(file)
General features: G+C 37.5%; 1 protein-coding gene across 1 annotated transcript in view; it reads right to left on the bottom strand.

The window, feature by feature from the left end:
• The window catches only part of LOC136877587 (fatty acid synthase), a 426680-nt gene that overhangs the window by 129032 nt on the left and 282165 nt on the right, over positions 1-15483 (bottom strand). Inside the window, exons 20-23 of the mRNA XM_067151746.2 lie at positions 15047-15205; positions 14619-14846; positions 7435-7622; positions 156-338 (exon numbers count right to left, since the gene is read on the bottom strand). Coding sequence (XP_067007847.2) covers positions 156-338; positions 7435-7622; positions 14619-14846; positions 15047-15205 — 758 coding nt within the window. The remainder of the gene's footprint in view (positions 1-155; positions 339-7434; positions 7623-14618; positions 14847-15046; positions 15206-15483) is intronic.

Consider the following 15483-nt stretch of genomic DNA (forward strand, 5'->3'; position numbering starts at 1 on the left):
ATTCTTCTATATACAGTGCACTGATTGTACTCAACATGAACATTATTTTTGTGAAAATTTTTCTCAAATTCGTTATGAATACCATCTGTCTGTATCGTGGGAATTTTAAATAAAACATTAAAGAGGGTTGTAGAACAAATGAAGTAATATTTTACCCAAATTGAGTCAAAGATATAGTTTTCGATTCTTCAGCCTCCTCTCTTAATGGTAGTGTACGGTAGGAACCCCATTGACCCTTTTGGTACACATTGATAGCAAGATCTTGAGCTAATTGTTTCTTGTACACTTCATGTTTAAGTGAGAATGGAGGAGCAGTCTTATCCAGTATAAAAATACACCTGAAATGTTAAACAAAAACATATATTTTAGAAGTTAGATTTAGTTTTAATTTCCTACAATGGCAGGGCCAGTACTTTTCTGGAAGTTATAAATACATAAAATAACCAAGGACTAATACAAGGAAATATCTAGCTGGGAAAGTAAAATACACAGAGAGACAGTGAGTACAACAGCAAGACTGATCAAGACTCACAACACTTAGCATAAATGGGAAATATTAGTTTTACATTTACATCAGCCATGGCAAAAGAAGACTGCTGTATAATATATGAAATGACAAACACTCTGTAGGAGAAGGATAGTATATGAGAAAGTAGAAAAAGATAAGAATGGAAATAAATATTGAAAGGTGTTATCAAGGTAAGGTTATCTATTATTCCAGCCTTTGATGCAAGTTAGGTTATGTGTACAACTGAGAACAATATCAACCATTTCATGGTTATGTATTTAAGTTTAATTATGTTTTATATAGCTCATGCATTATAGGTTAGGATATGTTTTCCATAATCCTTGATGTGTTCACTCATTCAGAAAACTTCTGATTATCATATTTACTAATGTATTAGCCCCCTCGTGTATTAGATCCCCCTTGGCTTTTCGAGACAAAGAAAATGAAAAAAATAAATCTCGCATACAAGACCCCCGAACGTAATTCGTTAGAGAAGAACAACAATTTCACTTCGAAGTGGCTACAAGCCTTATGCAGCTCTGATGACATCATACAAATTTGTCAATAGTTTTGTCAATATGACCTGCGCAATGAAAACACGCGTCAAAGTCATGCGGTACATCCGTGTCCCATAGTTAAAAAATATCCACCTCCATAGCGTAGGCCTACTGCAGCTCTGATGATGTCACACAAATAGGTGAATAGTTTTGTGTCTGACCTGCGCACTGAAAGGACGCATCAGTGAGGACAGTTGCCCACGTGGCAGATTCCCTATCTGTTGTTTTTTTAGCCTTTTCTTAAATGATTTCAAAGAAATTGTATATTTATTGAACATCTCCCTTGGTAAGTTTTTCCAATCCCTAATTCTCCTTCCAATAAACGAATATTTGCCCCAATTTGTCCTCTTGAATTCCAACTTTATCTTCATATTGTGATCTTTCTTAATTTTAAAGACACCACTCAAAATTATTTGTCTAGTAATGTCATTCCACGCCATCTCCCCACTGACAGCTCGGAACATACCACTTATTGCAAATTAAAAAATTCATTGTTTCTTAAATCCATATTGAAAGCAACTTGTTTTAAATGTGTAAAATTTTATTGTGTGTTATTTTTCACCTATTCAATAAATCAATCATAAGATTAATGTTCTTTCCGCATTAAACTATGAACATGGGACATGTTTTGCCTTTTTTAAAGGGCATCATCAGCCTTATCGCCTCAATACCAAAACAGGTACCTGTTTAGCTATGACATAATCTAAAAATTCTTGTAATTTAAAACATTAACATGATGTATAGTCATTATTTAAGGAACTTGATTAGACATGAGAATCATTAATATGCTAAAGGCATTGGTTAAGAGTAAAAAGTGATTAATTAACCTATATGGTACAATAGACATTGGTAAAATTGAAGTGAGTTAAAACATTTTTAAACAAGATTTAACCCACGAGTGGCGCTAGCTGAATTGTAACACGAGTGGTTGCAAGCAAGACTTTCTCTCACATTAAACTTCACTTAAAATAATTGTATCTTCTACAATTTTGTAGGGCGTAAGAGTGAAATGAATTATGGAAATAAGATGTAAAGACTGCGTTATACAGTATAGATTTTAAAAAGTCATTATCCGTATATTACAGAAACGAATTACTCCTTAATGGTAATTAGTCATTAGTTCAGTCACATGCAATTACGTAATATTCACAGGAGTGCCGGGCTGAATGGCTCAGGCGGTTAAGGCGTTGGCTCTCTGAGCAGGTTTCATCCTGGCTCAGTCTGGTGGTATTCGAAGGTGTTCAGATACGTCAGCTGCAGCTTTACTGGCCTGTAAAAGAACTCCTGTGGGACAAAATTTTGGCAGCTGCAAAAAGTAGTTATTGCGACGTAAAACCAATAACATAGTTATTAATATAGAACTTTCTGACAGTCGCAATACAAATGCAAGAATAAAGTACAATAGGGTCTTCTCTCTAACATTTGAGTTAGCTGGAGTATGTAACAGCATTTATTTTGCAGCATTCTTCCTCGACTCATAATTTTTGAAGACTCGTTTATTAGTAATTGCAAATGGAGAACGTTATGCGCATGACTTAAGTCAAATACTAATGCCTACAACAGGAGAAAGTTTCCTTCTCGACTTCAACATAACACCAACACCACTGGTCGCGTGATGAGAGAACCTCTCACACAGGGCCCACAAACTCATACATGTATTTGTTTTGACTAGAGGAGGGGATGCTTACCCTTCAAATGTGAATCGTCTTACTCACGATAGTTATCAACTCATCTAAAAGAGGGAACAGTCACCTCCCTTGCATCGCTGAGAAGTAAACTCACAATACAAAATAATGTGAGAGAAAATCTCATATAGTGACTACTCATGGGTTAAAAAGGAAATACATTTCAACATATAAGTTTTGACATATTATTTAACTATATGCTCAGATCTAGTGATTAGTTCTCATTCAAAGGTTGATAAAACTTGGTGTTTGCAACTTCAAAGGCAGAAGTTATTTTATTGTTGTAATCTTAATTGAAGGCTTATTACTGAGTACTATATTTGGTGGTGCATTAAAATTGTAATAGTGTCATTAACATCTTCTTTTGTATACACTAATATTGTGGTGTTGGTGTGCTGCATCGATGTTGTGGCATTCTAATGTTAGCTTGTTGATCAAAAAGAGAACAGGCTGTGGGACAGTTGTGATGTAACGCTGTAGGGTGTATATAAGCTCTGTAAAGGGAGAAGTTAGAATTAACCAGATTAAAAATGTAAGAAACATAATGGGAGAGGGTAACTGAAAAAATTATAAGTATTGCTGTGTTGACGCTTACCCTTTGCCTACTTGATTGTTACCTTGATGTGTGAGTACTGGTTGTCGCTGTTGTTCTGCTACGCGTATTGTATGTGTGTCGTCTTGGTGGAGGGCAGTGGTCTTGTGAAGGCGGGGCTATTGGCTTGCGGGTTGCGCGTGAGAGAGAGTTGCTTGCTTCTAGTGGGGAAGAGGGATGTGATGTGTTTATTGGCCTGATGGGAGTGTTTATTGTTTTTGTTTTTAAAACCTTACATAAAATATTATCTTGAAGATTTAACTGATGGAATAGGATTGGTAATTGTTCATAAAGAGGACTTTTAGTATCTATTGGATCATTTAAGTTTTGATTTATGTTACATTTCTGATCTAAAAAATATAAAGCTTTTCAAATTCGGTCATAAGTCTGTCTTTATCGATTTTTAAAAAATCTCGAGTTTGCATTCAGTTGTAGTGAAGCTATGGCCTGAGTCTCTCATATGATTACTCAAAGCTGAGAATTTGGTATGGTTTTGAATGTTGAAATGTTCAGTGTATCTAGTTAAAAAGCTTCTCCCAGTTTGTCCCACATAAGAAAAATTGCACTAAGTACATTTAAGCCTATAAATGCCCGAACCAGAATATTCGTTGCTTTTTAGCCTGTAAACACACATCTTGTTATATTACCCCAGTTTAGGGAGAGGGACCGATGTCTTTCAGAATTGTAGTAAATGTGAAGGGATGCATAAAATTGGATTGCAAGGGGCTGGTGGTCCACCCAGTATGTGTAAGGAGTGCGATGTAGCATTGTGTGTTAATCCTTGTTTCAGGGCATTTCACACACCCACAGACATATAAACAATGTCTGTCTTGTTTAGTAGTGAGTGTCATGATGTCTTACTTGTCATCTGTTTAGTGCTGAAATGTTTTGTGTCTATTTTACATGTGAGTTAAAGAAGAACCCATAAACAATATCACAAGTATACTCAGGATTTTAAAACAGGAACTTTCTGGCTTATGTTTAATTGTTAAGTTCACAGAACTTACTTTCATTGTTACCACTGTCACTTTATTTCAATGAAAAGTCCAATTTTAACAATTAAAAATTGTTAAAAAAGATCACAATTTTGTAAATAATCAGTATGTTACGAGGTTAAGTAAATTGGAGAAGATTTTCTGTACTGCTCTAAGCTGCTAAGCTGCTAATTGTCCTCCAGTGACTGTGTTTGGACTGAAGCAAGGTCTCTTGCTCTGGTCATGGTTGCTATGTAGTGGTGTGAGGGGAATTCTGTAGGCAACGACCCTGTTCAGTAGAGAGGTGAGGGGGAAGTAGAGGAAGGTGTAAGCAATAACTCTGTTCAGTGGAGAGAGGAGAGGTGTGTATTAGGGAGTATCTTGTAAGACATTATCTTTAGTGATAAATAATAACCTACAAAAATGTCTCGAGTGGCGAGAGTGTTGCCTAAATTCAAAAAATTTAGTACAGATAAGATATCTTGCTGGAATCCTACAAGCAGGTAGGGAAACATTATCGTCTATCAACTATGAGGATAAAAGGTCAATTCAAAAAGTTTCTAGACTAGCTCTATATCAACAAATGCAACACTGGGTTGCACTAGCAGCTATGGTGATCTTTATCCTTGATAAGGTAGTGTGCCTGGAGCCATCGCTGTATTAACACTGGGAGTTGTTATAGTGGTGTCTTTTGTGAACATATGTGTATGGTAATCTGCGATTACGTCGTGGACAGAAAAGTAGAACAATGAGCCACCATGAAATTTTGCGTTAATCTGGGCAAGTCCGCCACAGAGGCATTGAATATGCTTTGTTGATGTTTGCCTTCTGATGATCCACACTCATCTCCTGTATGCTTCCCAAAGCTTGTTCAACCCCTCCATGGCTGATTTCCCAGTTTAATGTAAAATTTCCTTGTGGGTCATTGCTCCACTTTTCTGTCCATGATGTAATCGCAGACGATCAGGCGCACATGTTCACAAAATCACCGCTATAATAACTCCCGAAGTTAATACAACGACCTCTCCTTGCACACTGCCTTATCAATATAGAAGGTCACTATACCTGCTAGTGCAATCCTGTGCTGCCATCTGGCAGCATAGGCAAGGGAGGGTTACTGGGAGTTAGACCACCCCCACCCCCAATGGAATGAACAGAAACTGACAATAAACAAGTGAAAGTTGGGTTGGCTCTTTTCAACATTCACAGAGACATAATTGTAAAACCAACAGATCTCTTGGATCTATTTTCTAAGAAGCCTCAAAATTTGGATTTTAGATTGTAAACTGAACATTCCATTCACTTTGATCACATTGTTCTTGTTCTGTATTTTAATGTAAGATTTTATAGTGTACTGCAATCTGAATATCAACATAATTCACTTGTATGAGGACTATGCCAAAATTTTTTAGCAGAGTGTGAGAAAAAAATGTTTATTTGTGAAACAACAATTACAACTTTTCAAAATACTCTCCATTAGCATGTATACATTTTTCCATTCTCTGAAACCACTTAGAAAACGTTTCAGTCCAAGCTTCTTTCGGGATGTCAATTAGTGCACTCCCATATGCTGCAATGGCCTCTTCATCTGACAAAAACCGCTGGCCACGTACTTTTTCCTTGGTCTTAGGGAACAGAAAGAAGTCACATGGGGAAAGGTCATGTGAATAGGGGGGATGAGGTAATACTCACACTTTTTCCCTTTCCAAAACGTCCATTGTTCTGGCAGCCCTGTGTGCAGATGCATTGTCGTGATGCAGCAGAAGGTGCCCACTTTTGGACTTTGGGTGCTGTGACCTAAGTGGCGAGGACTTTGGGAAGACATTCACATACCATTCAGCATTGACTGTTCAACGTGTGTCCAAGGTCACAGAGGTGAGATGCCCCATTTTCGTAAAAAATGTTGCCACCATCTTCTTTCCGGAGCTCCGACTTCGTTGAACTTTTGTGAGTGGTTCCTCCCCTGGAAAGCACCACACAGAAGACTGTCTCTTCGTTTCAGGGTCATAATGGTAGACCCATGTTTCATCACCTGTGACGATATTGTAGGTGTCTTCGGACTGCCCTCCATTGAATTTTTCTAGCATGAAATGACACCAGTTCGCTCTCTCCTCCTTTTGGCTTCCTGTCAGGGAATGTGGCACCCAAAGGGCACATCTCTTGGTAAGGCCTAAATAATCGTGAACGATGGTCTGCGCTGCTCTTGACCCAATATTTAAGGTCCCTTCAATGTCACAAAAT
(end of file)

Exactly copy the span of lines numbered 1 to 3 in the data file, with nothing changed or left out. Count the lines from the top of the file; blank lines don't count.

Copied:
General features: G+C 37.5%; 1 protein-coding gene across 1 annotated transcript in view; it reads right to left on the bottom strand.

The window, feature by feature from the left end:
• The window catches only part of LOC136877587 (fatty acid synthase), a 426680-nt gene that overhangs the window by 129032 nt on the left and 282165 nt on the right, over positions 1-15483 (bottom strand). Inside the window, exons 20-23 of the mRNA XM_067151746.2 lie at positions 15047-15205; positions 14619-14846; positions 7435-7622; positions 156-338 (exon numbers count right to left, since the gene is read on the bottom strand). Coding sequence (XP_067007847.2) covers positions 156-338; positions 7435-7622; positions 14619-14846; positions 15047-15205 — 758 coding nt within the window. The remainder of the gene's footprint in view (positions 1-155; positions 339-7434; positions 7623-14618; positions 14847-15046; positions 15206-15483) is intronic.